Shrink sparse cqow2 disc image

Disc_image_shrinkThere might be cases when a VM temporarily used a lot of disk space which is then not needed any more. The sparse disk image format qcow2 will grow as the disk space is used, but it does not automatically shrink. To regain disk space on the host server, the disk image can be shrunk back to a smaller size.

Unfortunately, sparse disk images do not shrink when disk space is not used any more. The following procedure will show how it is possible to shrink a qcow2 disk image after it has been expanded to its maximum size. The following output shows the disk image of the VM being expanded to the maximum.

$ qemu-img info vm-106-disk-1.qcow2
image: vm-106-disk-1.qcow2
file format: qcow2
virtual size: 80G (85899345920 bytes)
disk size: 80G
cluster_size: 65536
Format specific information:
compat: 1.1
lazy refcounts: false
corrupt: false

From within the VM, the df command shows that the space on the disk is a long way from all being used.

$ df -hP
Filesystem                     Size  Used Avail Use% Mounted on
/dev/mapper/vg_at5106-lv_root   78G   16G   59G  21% /
tmpfs                          939M     0  939M   0% /dev/shm
/dev/vda1                      239M  119M  108M  53% /boot

The first thing that needs to be done is filling the empty space with zeroes. This way the shrinking process knows which blocks can be shrunk together.

$ dd if=/dev/zero of=zero-file bs=1M count=40000

infoIt is a good practice to run this command as a non-root user. The filesystem reserves a certain amount of space for root on it. If the above command is executed as root without a size limit like “bs=1M count=40000”, dd would fill up the disc including the reserved disc space. This can render your system unusable. More details about this are also described in Utility df shows inconsistent calculation for ext filesystems.

The suggestion is to not fill up the entire free space by limiting the size using the “bs=1M count=40000” (this example creates a 40000MB file) when executed as root or executing the command as non-root (less privileged user). Nevertheless, the suggestion would still be to delete this created file directly after creation to avoid any issues caused by a 100% filled filesystem.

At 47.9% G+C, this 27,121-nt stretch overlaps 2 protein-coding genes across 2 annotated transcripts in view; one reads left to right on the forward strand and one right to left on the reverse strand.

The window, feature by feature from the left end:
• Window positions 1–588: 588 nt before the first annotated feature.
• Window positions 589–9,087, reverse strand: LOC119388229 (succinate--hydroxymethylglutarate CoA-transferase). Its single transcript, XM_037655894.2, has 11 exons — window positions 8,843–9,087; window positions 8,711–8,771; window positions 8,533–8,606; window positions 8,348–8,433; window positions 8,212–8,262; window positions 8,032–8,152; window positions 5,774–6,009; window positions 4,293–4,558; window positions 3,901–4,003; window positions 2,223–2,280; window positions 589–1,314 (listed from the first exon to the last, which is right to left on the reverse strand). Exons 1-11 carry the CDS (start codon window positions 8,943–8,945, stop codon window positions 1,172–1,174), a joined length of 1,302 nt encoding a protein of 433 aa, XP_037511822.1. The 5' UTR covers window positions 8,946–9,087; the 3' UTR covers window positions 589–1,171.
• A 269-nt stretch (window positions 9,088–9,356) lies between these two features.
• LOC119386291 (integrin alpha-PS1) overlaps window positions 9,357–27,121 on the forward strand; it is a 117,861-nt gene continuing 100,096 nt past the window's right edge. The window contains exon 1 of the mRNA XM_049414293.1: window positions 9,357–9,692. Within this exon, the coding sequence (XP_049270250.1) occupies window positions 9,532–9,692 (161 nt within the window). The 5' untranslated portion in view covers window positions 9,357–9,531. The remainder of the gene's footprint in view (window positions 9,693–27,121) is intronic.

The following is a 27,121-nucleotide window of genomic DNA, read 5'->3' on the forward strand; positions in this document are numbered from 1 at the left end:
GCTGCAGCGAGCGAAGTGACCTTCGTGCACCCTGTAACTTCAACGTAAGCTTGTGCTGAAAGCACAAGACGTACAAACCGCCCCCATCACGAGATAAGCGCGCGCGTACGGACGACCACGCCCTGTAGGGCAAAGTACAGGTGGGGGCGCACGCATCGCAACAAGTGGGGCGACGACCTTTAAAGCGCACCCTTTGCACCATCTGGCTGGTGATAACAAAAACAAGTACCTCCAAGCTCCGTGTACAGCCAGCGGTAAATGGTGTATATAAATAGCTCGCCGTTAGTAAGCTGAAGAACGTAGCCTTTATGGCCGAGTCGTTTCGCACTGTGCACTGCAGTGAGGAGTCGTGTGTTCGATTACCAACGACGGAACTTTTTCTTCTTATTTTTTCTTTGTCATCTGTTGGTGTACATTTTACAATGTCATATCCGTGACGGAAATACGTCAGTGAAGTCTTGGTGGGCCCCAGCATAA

After overwriting the free space with zeroes, the VM needs to be shut down as manipulations on the disk image should be done only when the VM is not running. At this stage a backup is strongly suggested.

Rename the original disc image to another name to enable the next step to create the shrunk disk image directly with the name needed for the VM.

$ mv vm-106-disk-1.qcow2 vm-106-disk-1.qcow2.original

The actual “shrinking” is done with the following command. The command below will, as the parameters indicate, “convert” the input disc image (which is qcow2) into the “-O” output format “qcow2”. This means it will actually not convert but create a new disc image file of the same type.

$ qemu-img convert -O qcow2 vm-106-disk-1.qcow2.original vm-106-disk-1.qcow2

This command will take a while, depending on the size of the disc image. When it is done, the command will not show any output.

The new disc image can be checked again for its size information. The output below shows now that the disc image is not at its maximum size. The actual size shows 21GB rather than the 80GB that we had in the output before.

$ qemu-img info vm-106-disk-1.qcow2
image: vm-106-disk-1.qcow2
file format: qcow2
virtual size: 80G (85899345920 bytes)
disk size: 21G
cluster_size: 65536
Format specific information:
compat: 1.1
lazy refcounts: false
corrupt: false

Now the VM can be started again. It is recommended to check the correct function of the VM after it is started before the original disc image is deleted.


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